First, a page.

Tesla Supercharger station planned for Aberdeen

The Aberdeen City Council recently approved placement of a Tesla Supercharger station slated to be part of the future Gateway Center.

The Aberdeen City Council has given its stamp of approval on the placement of a Tesla Supercharger station as part of the future Gateway Center.

The center is envisioned as a regional enterprise location. It would offer conference and event spaces, a gift store, coffee shop and office space for Greater Grays Harbor Inc., which would relocate to the site. There would also be space for other tenants, according to the project plan completed in February.

“We weren’t ready to install anything ourselves,” said Mayor Erik Larson. “But it’s a good fit.”

Larson expects the Tesla station to help attract potential tenants to the center as the first project participant. It would also provide nearby restaurants and retailers with additional business, he said.

“People using the station might want to get something to eat or do some shopping while they wait for their car to recharge,” he said. “It takes about two hours.”

Council member Kathi Hoder said Tesla would also finish cleaning up the old Chevron property and installing infrastructure.

The supercharger station will be in a portion of the project designated as parking area. It’s currently a long-empty lot that used to be the site of a Chevron filling station referred to by locals as “Lake Chevron.”

The city bought it in 2014 for $250,000.

“That lot and ugly fence around it have been a pet peeve of mine,” said Council member Tim Alstrom. “I’m really excited about it.”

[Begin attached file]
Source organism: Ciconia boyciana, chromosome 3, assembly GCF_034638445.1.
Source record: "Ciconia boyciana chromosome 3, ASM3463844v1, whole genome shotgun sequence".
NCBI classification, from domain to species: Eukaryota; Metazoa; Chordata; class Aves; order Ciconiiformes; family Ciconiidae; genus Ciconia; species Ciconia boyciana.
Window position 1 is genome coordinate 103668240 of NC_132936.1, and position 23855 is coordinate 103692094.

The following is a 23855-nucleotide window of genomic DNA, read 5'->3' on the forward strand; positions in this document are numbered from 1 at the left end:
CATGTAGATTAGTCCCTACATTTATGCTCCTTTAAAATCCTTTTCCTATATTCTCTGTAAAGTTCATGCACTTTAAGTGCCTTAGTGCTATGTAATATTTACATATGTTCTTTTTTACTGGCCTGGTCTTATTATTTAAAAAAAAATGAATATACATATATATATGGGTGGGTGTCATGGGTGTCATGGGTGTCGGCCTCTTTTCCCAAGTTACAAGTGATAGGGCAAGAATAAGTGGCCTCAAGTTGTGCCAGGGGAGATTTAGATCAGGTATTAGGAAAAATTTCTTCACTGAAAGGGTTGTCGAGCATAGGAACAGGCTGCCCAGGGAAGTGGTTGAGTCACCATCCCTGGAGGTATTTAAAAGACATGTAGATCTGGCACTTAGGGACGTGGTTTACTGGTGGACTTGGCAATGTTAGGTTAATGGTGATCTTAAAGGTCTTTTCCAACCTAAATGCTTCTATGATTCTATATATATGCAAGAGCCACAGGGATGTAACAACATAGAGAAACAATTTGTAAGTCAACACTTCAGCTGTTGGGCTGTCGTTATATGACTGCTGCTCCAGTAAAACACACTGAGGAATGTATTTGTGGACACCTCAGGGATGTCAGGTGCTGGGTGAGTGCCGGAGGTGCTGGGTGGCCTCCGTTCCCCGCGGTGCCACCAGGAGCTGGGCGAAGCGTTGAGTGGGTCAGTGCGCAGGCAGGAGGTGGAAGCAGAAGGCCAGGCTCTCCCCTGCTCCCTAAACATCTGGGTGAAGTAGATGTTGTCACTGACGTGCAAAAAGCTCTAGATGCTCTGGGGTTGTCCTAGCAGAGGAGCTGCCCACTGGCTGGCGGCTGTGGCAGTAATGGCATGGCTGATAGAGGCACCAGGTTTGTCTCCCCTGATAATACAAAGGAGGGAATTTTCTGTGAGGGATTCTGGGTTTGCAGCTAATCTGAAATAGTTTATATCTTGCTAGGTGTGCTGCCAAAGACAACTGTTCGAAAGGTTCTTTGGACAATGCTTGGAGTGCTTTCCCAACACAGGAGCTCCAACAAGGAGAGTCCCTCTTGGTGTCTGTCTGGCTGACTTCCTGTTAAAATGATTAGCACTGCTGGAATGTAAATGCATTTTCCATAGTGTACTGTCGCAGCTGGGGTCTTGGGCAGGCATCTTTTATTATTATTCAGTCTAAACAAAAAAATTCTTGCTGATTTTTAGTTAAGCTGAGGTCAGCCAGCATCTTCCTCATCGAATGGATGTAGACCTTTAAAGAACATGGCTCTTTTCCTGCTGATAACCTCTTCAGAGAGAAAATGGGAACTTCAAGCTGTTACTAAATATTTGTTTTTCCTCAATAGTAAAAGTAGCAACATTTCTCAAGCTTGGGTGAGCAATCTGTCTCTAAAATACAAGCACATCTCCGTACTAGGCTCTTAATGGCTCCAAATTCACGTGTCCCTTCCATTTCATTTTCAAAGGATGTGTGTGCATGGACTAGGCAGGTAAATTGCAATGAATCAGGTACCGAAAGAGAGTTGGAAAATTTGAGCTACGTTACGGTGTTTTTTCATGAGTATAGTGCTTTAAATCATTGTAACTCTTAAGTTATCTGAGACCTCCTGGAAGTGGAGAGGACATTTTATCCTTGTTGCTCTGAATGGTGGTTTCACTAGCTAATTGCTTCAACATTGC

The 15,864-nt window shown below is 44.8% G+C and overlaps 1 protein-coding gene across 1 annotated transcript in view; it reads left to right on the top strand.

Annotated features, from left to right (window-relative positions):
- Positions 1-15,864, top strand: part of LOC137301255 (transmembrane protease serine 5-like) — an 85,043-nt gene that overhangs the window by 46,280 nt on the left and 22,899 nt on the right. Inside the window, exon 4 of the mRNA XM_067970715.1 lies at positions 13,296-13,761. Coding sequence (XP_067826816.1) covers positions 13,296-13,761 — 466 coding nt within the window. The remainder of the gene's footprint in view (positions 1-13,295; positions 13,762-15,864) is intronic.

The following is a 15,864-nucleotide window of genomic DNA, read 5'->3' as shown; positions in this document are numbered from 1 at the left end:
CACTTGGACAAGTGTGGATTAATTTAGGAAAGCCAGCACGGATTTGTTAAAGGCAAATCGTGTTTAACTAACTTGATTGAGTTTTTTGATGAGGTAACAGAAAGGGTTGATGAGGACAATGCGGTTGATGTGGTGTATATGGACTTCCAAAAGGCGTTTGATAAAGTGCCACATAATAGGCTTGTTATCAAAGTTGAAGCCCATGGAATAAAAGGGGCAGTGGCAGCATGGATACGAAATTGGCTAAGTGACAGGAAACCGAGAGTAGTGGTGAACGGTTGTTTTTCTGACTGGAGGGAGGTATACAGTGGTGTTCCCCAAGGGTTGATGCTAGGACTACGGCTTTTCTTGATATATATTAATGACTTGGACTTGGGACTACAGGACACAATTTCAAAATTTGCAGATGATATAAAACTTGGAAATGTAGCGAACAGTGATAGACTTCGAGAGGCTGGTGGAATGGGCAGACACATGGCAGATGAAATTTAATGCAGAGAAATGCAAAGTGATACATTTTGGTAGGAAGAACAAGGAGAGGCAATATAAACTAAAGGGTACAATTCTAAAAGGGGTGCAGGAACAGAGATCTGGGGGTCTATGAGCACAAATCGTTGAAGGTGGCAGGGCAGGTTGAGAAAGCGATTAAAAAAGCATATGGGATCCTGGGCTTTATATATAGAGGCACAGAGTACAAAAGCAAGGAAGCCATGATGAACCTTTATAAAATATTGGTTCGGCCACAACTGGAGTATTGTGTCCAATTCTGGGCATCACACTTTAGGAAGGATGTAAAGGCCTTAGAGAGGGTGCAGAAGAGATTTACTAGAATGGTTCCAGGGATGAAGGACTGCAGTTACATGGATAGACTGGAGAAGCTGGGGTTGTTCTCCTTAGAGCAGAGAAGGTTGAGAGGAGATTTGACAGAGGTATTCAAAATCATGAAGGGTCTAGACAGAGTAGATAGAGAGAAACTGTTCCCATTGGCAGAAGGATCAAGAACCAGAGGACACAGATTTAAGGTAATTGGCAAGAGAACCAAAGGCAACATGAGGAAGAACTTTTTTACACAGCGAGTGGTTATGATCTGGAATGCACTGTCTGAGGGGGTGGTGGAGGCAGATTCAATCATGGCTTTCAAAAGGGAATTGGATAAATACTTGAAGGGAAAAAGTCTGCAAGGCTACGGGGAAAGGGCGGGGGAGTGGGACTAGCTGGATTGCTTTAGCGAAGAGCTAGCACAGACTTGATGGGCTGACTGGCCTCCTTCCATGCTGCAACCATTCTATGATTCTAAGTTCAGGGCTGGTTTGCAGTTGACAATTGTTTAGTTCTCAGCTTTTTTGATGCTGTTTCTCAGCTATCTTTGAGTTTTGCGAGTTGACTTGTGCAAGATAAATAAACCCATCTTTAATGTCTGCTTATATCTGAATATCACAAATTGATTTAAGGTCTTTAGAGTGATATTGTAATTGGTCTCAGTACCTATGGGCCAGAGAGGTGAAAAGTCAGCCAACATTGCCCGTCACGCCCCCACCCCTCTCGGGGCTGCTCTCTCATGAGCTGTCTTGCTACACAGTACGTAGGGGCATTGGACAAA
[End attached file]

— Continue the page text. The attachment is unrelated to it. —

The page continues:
Initially, supercharger station will be only suitable for Teslas, but eventually it will be set up to recharge other models of electric cars.

A $30,000 grant will help Aberdeen reimburse Tesla for installing the station. The car company will add the non-Tesla charging stations at a later date, according to the lease agreement.

There are currently five of the charging stations operating in Washington: Burlington, Centralia, Ellensburg, Kennewick and Ritzville.

“It’s a great get,” said Council member Alan Richrod. “It’ll be the only one in the Olympic Peninsula.”

The entire Gateway Center project is estimated to cost at least $8 million. Aberdeen received $550,000 from the state legislature after obtaining $1 million for property purchases. Its location will be composed of the sites of the former Pourhouse and Selmer’s buildings near the Wishkah River Bridge, on the 500 block of East Wishkah Street, and several other neighboring properties.

Nearby is the Crystal Steam Bath building on F Street between Wishkah and Market, also purchased by the city, which is slated to be demolished this year. Other work on the parking area will begin soon with swaling and landscaping near the street.

The city, Grays Harbor County, Greater Grays Harbor Inc. and the Aberdeen Revitalization Movement, are major participants in the Gateway Center.

Aberdeen is ceding its role as project leader to the county. The city will own the land and the county will own the building, Larson explained.

Construction on the project is slated to begin sometime in 2017 or 2018.